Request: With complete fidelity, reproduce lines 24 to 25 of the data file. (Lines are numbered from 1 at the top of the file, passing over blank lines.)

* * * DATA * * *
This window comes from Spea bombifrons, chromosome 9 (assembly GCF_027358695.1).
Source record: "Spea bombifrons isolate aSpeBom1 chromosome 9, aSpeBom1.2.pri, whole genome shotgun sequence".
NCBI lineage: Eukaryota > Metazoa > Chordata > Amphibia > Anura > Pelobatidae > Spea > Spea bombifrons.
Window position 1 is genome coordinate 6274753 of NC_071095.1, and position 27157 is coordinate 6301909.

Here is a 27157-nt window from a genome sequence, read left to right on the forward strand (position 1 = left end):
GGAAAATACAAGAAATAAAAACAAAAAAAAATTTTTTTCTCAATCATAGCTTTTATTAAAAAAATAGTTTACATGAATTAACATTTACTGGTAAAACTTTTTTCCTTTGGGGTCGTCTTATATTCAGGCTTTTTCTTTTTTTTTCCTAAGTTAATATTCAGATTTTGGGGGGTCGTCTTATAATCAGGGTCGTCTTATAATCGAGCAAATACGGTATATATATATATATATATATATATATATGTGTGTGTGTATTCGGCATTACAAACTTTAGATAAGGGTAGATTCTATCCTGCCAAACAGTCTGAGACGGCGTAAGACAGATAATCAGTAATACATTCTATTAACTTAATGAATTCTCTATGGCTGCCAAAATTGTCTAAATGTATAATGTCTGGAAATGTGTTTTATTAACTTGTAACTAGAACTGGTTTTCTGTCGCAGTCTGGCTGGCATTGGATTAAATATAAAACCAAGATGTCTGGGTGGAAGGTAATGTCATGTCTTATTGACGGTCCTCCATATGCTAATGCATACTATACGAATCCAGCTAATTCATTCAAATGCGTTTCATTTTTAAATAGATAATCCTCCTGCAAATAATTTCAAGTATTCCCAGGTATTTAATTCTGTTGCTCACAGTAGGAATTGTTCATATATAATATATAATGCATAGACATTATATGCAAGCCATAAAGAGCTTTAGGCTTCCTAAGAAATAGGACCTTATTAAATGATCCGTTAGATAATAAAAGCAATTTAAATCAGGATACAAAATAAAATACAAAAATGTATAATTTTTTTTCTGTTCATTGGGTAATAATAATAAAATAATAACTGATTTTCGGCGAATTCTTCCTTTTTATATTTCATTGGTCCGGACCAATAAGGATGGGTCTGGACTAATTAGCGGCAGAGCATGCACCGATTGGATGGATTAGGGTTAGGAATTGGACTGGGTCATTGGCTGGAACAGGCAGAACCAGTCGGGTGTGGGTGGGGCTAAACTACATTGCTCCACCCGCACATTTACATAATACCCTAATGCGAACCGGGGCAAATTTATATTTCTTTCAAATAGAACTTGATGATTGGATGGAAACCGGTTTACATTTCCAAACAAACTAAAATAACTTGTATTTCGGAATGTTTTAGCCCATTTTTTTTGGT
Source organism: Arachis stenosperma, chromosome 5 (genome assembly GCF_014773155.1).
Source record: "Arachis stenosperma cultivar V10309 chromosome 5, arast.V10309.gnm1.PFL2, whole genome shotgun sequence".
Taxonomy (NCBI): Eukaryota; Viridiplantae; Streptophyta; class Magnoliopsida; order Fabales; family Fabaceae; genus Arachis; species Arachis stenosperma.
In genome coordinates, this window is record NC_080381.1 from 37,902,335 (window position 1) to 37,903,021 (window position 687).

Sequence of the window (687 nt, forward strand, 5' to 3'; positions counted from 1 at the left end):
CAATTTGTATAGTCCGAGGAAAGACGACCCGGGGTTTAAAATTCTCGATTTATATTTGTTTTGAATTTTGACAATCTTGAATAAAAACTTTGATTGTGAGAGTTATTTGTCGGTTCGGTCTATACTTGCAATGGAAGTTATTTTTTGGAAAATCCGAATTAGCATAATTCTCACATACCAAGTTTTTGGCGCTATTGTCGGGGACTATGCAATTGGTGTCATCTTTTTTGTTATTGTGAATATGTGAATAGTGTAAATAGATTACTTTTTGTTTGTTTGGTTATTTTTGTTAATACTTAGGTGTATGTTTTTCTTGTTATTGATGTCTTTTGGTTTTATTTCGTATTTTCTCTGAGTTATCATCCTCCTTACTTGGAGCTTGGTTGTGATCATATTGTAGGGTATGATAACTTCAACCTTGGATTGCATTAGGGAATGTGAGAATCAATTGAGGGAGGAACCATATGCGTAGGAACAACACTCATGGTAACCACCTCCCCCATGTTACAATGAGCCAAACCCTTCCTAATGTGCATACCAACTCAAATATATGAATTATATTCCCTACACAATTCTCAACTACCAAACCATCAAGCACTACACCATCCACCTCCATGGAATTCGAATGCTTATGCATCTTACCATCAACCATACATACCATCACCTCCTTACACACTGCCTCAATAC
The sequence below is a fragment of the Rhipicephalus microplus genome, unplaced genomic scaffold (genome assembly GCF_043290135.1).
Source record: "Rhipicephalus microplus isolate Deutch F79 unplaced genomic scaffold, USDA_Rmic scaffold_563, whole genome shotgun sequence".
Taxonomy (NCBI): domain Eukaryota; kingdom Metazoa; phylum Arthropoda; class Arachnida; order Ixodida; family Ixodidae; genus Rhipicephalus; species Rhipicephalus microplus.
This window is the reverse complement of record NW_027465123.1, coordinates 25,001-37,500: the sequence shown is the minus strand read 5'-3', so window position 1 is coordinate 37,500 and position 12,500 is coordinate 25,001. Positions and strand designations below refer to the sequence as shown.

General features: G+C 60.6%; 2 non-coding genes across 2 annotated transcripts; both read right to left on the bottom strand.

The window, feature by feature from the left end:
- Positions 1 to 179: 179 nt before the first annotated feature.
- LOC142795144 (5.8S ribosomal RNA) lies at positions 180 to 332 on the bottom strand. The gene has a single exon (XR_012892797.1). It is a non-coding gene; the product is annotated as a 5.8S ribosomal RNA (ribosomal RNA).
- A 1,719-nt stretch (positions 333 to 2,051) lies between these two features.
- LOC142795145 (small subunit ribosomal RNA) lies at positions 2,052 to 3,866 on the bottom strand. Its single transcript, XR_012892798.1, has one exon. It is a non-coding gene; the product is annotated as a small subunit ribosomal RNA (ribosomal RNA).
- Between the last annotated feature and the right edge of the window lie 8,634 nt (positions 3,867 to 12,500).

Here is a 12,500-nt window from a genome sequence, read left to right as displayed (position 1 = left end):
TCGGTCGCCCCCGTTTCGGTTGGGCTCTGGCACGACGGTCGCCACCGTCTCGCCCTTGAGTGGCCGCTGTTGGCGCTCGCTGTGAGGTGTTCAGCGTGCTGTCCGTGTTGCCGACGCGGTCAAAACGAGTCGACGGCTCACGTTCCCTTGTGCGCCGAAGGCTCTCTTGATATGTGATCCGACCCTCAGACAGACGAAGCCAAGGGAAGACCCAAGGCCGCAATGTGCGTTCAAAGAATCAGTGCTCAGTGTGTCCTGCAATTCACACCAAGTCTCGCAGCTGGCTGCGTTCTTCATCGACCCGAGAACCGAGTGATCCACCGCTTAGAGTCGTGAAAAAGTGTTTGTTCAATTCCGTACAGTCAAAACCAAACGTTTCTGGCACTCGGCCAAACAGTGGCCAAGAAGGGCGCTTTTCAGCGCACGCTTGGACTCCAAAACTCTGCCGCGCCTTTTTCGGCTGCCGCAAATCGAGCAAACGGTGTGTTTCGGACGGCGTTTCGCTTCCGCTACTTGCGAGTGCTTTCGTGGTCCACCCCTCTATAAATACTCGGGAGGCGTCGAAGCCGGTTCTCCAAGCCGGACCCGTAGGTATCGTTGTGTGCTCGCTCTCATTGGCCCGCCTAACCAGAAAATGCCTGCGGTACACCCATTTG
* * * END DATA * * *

Here is a 12,500-nt window from a genome sequence, read left to right as displayed (position 1 = left end):
TCGGTCGCCCCCGTTTCGGTTGGGCTCTGGCACGACGGTCGCCACCGTCTCGCCCTTGAGTGGCCGCTGTTGGCGCTCGCTGTGAGGTGTTCAGCGTGCTGTCCGTGTTGCCGACGCGGTCAAAACGAGTCGACGGCTCACGTTCCCTTGTGCGCCGAAGGCTCTCTTGATATGTGATCCGACCCTCAGACAGACGAAGCCAAGGGAAGACCCAAGGCCGCAATGTGCGTTCAAAGAATCAGTGCTCAGTGTGTCCTGCAATTCACACCAAGTCTCGCAGCTGGCTGCGTTCTTCATCGACCCGAGAACCGAGTGATCCACCGCTTAGAGTCGTGAAAAAGTGTTTGTTCAATTCCGTACAGTCAAAACCAAACGTTTCTGGCACTCGGCCAAACAGTGGCCAAGAAGGGCGCTTTTCAGCGCACGCTTGGACTCCAAAACTCTGCCGCGCCTTTTTCGGCTGCCGCAAATCGAGCAAACGGTGTGTTTCGGACGGCGTTTCGCTTCCGCTACTTGCGAGTGCTTTCGTGGTCCACCCCTCTATAAATACTCGGGAGGCGTCGAAGCCGGTTCTCCAAGCCGGACCCGTAGGTATCGTTGTGTGCTCGCTCTCATTGGCCCGCCTAACCAGAAAATGCCTGCGGTACACCCATTTG